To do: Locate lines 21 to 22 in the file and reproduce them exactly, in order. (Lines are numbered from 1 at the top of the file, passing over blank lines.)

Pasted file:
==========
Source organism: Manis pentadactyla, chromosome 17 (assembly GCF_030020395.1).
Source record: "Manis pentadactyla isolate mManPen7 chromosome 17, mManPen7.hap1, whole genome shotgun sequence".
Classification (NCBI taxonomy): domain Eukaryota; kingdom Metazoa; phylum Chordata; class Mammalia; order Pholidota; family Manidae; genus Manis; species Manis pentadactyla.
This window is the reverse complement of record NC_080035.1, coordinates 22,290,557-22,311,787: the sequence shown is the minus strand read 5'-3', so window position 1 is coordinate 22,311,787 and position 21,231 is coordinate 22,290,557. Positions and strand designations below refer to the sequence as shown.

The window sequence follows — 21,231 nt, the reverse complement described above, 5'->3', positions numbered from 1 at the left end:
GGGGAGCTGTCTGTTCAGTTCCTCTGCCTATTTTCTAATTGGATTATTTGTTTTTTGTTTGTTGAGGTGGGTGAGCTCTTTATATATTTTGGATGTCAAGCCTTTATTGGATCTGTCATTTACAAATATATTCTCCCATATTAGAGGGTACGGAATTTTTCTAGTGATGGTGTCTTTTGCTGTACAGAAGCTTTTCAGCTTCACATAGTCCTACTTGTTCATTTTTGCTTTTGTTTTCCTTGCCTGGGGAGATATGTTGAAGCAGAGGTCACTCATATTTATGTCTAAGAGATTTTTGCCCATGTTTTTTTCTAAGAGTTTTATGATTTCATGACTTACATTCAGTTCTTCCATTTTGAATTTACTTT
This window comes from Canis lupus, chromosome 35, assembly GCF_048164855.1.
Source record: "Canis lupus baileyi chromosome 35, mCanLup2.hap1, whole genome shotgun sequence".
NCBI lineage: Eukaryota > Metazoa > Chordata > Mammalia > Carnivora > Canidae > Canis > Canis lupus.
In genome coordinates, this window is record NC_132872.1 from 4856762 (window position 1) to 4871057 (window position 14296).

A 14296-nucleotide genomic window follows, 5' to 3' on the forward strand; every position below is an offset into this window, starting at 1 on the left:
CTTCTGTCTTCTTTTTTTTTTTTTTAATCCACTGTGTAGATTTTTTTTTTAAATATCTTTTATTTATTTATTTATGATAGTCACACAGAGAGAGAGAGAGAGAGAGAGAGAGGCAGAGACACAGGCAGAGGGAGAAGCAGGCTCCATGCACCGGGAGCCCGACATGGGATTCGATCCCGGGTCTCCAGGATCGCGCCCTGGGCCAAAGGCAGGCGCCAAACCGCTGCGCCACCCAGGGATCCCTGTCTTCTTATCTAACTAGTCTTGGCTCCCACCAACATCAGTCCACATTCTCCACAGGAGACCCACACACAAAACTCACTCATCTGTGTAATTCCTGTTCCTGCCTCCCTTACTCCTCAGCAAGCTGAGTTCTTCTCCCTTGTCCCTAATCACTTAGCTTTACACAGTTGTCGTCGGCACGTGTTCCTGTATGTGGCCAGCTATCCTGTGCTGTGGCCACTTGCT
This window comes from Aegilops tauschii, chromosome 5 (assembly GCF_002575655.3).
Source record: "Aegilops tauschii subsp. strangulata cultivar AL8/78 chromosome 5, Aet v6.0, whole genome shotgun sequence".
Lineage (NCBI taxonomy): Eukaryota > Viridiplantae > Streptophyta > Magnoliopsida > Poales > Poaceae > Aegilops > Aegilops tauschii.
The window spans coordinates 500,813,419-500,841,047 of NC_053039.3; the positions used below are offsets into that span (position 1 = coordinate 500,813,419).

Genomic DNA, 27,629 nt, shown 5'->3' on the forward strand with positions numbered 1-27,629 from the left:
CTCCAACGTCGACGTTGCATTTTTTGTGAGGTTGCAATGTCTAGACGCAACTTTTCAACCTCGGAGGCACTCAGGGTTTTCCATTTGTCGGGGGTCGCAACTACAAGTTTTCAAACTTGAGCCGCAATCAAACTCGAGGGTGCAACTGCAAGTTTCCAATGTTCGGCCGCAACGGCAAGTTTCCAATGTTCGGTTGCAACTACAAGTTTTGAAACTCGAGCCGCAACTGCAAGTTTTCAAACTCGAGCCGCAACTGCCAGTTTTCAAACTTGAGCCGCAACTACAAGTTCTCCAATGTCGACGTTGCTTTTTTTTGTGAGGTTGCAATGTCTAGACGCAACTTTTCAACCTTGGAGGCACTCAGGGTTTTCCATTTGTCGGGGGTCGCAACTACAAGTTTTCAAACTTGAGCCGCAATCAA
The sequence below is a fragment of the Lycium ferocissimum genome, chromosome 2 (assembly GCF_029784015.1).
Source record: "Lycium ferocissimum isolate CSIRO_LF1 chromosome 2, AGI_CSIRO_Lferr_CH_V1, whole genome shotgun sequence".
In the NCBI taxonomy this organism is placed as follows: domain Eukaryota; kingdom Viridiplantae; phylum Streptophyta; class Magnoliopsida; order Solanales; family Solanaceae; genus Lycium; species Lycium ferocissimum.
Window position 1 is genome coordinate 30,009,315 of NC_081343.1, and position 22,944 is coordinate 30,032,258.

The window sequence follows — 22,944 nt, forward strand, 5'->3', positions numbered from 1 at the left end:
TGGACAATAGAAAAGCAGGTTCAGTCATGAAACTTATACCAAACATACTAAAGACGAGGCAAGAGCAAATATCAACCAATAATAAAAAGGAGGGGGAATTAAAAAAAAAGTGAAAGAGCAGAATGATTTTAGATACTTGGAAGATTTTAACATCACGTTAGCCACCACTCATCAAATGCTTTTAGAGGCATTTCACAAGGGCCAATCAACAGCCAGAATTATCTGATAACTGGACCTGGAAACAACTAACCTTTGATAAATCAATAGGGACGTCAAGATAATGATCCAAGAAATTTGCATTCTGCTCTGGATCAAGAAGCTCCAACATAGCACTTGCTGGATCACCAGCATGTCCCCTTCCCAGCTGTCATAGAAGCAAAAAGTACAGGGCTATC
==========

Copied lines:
In the NCBI taxonomy this organism is placed as follows: domain Eukaryota; kingdom Viridiplantae; phylum Streptophyta; class Magnoliopsida; order Solanales; family Solanaceae; genus Lycium; species Lycium ferocissimum.
Window position 1 is genome coordinate 30,009,315 of NC_081343.1, and position 22,944 is coordinate 30,032,258.